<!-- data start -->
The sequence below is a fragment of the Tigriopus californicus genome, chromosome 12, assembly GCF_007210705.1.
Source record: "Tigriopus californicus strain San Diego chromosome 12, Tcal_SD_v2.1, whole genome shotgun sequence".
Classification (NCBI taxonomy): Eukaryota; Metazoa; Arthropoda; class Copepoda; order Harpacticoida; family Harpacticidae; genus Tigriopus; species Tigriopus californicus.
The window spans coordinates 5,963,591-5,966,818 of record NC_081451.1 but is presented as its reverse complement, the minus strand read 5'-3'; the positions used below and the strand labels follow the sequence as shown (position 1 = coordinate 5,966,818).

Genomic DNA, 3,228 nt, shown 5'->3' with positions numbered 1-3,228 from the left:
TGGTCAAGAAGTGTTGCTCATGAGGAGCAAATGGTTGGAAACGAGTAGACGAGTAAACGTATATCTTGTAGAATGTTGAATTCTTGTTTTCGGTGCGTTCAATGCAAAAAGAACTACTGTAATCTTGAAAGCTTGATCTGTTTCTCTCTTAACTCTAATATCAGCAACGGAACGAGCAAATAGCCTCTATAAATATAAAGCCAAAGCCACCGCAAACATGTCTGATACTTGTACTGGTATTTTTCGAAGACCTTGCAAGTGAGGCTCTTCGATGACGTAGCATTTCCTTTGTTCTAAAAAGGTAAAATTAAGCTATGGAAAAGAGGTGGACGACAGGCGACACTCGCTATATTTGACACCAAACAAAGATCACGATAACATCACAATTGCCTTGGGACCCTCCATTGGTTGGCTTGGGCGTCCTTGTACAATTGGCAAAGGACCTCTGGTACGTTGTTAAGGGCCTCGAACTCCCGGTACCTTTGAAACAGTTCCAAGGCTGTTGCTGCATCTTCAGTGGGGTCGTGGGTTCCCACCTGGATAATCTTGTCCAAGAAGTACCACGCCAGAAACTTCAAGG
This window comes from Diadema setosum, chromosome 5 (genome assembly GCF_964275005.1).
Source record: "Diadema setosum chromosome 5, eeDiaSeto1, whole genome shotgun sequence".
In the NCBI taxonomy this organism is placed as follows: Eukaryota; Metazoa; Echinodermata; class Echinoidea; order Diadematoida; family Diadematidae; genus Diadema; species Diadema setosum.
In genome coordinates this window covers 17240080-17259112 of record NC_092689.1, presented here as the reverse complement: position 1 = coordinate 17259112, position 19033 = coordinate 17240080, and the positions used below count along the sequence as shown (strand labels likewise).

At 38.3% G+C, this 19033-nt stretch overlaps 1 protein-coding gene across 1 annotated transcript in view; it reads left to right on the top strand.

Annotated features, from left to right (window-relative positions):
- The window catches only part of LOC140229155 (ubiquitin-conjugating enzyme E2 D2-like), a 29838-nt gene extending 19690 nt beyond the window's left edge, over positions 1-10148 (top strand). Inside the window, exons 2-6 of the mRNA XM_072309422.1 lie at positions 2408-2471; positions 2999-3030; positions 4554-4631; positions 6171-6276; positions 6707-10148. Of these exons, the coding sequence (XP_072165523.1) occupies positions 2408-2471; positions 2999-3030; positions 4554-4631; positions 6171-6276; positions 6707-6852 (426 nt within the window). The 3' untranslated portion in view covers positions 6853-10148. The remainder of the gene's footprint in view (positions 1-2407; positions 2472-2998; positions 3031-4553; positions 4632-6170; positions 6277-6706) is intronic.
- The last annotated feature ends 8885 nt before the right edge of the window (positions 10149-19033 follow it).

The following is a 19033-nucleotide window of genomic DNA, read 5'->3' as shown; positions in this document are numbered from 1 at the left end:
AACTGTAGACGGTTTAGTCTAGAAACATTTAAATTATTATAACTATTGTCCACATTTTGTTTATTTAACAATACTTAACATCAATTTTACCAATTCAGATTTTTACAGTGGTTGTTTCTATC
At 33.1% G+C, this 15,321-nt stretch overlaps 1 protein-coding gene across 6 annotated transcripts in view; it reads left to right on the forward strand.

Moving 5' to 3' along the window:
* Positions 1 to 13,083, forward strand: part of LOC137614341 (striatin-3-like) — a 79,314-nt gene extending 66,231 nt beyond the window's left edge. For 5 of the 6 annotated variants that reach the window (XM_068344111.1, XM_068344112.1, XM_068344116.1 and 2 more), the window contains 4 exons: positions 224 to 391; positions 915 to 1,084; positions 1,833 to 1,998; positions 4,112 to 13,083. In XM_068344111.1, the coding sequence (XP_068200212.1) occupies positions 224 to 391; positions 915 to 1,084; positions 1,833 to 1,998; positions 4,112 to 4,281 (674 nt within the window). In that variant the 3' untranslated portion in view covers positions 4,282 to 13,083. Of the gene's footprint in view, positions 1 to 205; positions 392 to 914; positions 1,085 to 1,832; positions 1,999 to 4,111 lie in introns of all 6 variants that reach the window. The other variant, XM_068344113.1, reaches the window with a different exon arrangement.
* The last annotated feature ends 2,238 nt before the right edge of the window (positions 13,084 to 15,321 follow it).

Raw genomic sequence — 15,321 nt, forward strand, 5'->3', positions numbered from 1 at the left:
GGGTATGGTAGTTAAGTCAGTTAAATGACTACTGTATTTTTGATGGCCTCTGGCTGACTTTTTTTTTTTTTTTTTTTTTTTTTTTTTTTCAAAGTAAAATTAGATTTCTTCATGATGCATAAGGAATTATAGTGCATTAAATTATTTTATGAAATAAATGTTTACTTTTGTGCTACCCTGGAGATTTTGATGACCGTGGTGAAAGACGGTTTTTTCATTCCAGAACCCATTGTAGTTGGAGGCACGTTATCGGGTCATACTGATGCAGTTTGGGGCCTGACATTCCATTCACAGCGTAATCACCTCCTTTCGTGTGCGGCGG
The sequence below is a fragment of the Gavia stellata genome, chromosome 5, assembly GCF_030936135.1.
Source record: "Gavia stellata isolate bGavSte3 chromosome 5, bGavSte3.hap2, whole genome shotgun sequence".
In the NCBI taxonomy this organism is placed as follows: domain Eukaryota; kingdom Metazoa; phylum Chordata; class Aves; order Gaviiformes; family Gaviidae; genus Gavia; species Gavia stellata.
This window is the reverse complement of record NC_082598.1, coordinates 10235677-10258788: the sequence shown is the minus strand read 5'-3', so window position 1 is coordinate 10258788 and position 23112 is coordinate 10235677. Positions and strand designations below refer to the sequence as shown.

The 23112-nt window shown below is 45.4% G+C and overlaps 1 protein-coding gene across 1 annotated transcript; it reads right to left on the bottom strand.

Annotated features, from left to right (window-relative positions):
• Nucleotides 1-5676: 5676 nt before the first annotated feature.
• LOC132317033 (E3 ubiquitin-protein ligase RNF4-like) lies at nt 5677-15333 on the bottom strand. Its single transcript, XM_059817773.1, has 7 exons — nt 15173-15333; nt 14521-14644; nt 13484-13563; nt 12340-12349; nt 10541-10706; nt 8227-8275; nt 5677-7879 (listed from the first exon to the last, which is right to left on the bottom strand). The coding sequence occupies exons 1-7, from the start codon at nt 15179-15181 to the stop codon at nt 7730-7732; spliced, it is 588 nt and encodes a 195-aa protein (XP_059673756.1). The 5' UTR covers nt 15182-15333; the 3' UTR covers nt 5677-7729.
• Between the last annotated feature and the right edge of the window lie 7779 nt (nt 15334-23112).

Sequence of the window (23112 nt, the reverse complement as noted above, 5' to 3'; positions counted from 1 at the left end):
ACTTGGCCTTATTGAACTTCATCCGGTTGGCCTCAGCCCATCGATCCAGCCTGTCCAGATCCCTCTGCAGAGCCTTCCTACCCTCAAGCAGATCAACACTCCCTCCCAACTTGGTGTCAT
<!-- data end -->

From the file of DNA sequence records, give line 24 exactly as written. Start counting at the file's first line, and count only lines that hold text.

Source record: "Gavia stellata isolate bGavSte3 chromosome 5, bGavSte3.hap2, whole genome shotgun sequence".